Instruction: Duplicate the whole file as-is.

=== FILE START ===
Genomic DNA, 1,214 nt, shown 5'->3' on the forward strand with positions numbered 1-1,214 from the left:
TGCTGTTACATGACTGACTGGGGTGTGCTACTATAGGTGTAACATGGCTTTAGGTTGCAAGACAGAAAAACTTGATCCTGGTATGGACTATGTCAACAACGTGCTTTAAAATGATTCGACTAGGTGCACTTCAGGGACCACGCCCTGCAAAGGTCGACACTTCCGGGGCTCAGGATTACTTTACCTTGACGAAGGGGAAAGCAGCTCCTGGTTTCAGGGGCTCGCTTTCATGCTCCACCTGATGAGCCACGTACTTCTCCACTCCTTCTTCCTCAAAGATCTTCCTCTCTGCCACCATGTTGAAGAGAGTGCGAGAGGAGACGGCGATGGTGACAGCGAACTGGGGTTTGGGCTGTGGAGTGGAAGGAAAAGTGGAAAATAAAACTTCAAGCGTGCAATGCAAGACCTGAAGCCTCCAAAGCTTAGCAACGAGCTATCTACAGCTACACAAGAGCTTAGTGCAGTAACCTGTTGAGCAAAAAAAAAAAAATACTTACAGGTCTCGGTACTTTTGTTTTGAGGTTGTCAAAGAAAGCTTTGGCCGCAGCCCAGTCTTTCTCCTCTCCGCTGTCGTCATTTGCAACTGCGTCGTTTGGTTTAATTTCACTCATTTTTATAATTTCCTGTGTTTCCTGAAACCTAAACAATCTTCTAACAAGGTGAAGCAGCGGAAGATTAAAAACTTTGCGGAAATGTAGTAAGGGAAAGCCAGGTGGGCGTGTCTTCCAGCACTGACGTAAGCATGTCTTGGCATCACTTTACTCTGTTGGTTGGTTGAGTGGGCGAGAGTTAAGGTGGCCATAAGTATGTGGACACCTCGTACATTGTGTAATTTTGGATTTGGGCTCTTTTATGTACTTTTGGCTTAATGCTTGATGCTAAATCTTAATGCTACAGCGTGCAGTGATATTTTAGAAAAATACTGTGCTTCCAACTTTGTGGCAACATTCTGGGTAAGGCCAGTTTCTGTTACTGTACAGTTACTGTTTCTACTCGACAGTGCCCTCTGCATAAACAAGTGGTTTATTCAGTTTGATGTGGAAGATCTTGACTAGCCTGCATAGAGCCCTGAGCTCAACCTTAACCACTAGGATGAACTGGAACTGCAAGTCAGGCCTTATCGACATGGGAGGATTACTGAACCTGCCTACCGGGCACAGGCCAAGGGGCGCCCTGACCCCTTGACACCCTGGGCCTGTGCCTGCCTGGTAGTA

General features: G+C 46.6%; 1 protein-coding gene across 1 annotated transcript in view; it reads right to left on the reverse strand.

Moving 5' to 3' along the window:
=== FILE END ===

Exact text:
Genomic DNA, 1,214 nt, shown 5'->3' on the forward strand with positions numbered 1-1,214 from the left:
TGCTGTTACATGACTGACTGGGGTGTGCTACTATAGGTGTAACATGGCTTTAGGTTGCAAGACAGAAAAACTTGATCCTGGTATGGACTATGTCAACAACGTGCTTTAAAATGATTCGACTAGGTGCACTTCAGGGACCACGCCCTGCAAAGGTCGACACTTCCGGGGCTCAGGATTACTTTACCTTGACGAAGGGGAAAGCAGCTCCTGGTTTCAGGGGCTCGCTTTCATGCTCCACCTGATGAGCCACGTACTTCTCCACTCCTTCTTCCTCAAAGATCTTCCTCTCTGCCACCATGTTGAAGAGAGTGCGAGAGGAGACGGCGATGGTGACAGCGAACTGGGGTTTGGGCTGTGGAGTGGAAGGAAAAGTGGAAAATAAAACTTCAAGCGTGCAATGCAAGACCTGAAGCCTCCAAAGCTTAGCAACGAGCTATCTACAGCTACACAAGAGCTTAGTGCAGTAACCTGTTGAGCAAAAAAAAAAAAATACTTACAGGTCTCGGTACTTTTGTTTTGAGGTTGTCAAAGAAAGCTTTGGCCGCAGCCCAGTCTTTCTCCTCTCCGCTGTCGTCATTTGCAACTGCGTCGTTTGGTTTAATTTCACTCATTTTTATAATTTCCTGTGTTTCCTGAAACCTAAACAATCTTCTAACAAGGTGAAGCAGCGGAAGATTAAAAACTTTGCGGAAATGTAGTAAGGGAAAGCCAGGTGGGCGTGTCTTCCAGCACTGACGTAAGCATGTCTTGGCATCACTTTACTCTGTTGGTTGGTTGAGTGGGCGAGAGTTAAGGTGGCCATAAGTATGTGGACACCTCGTACATTGTGTAATTTTGGATTTGGGCTCTTTTATGTACTTTTGGCTTAATGCTTGATGCTAAATCTTAATGCTACAGCGTGCAGTGATATTTTAGAAAAATACTGTGCTTCCAACTTTGTGGCAACATTCTGGGTAAGGCCAGTTTCTGTTACTGTACAGTTACTGTTTCTACTCGACAGTGCCCTCTGCATAAACAAGTGGTTTATTCAGTTTGATGTGGAAGATCTTGACTAGCCTGCATAGAGCCCTGAGCTCAACCTTAACCACTAGGATGAACTGGAACTGCAAGTCAGGCCTTATCGACATGGGAGGATTACTGAACCTGCCTACCGGGCACAGGCCAAGGGGCGCCCTGACCCCTTGACACCCTGGGCCTGTGCCTGCCTGGTAGTA

General features: G+C 46.6%; 1 protein-coding gene across 1 annotated transcript in view; it reads right to left on the reverse strand.

Moving 5' to 3' along the window: